This is a 7th-century gesture figurine of a man, made of copper alloy. It was found by a metal-detectorist last December in the parish of Kintbury, West Berkshire.
While fully three-dimensional and displaying decoration on all sides, the figurine is flat and square in profile. The face is fairly crude, consisting of an oval-shaped head with a long, rounded chin that might represent a beard. The eyes are two small circular depressions, the mouth a transverse line, and the nose a simple raised ridge. Two bulges on either side of the head appear to be ears, but these are not normally depicted in early Anglo-Saxon art, so it is thought that this may instead be the remains of some sort of worn headdress. The torso is long, with the arms by the sides and hands folded in front. Compared to the rest of the body, the legs are short, and a transverse line along the knees of both legs may represent boots.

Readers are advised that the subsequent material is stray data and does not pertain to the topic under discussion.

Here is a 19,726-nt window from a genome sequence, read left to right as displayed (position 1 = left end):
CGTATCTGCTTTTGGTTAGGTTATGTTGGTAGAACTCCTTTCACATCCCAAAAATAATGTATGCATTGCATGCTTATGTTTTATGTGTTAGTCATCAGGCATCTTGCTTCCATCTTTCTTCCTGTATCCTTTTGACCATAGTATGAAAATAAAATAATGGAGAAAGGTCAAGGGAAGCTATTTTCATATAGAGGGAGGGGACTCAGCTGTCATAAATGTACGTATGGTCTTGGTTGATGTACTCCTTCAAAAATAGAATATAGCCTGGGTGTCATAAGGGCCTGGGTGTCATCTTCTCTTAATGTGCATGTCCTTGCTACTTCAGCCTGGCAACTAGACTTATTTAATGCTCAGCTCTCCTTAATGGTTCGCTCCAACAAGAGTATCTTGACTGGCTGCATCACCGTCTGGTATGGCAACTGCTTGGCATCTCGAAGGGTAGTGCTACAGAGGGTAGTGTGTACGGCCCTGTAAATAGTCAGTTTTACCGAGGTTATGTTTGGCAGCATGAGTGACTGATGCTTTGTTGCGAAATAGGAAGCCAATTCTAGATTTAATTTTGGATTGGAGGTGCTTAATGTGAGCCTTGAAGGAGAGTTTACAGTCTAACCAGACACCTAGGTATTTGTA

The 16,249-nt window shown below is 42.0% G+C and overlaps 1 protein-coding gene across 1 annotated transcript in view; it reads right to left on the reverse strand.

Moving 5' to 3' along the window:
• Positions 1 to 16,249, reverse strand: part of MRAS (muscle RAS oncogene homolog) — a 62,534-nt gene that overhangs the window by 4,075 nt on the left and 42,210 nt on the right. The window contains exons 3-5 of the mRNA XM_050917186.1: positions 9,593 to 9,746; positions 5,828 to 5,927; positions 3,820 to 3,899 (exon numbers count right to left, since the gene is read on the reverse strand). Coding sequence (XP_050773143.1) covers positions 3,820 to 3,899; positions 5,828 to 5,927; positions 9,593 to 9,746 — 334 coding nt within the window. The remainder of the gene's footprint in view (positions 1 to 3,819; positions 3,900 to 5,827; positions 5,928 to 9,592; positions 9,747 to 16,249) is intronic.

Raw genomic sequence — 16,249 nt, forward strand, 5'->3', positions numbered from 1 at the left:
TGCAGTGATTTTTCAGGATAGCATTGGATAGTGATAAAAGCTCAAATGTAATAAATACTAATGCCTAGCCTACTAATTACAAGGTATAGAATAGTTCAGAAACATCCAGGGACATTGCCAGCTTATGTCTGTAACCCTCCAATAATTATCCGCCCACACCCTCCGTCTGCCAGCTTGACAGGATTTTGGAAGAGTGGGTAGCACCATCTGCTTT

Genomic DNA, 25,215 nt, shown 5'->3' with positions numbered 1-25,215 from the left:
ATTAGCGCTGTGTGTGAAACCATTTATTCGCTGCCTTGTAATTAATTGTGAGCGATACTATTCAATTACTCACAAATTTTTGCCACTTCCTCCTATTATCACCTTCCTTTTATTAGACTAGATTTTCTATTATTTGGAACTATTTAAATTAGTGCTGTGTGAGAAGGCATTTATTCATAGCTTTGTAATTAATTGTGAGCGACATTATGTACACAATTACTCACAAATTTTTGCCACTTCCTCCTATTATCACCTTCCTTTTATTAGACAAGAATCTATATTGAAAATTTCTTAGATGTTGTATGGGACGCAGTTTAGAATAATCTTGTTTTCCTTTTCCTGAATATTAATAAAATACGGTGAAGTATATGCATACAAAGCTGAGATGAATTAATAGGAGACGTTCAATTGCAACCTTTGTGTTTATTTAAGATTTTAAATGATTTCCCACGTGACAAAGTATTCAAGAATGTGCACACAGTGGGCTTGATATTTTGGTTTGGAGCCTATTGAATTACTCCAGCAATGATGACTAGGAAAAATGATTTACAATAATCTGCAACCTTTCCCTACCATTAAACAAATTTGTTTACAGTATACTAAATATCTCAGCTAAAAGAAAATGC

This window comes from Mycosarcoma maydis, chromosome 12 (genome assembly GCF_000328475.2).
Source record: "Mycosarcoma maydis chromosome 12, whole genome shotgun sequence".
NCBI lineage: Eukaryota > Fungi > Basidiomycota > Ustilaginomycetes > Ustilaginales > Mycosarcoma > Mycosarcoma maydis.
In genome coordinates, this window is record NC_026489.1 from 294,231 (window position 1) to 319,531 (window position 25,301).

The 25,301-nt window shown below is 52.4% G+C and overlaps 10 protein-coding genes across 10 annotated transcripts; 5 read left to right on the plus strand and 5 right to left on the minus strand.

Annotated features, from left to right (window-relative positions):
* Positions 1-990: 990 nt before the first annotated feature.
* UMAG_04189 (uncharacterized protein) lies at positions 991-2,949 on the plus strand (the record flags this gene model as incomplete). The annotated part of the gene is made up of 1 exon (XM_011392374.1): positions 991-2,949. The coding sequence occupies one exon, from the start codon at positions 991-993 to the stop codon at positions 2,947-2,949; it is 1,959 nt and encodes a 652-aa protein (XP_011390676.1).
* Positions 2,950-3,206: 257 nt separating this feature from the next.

This find adds to a small but slowly growing number of similar Anglo-Saxon figurines that have been found in the south and east of England, primarily along the coast. This specific example has some unusual characteristics, however. In particular, his thumbs are upturned. While similar artefacts from Scandinavia are shown biting their thumbs, this is the first known figurine from Britain to have been found with thumbs in this position. The Scandinavian examples also typically depict a penis, as this one also does, but – unlike on this figurine – they are usually erect.
For more information on this figurine, see https://finds.org.uk/database/artefacts/record/id/1029406 or search for BERK-0929C9 on the PAS database.
The Portable Antiquities Scheme is an initiative, funded by the DCMS, to encourage the voluntary recording of archaeological objects found by members of the public in England and Wales. For more information on the Scheme, and to browse its database of over 1.5 million finds, visit www.finds.org.uk. Information for this find was provided by Philip Smither, Finds Liaison Officer – Berkshire.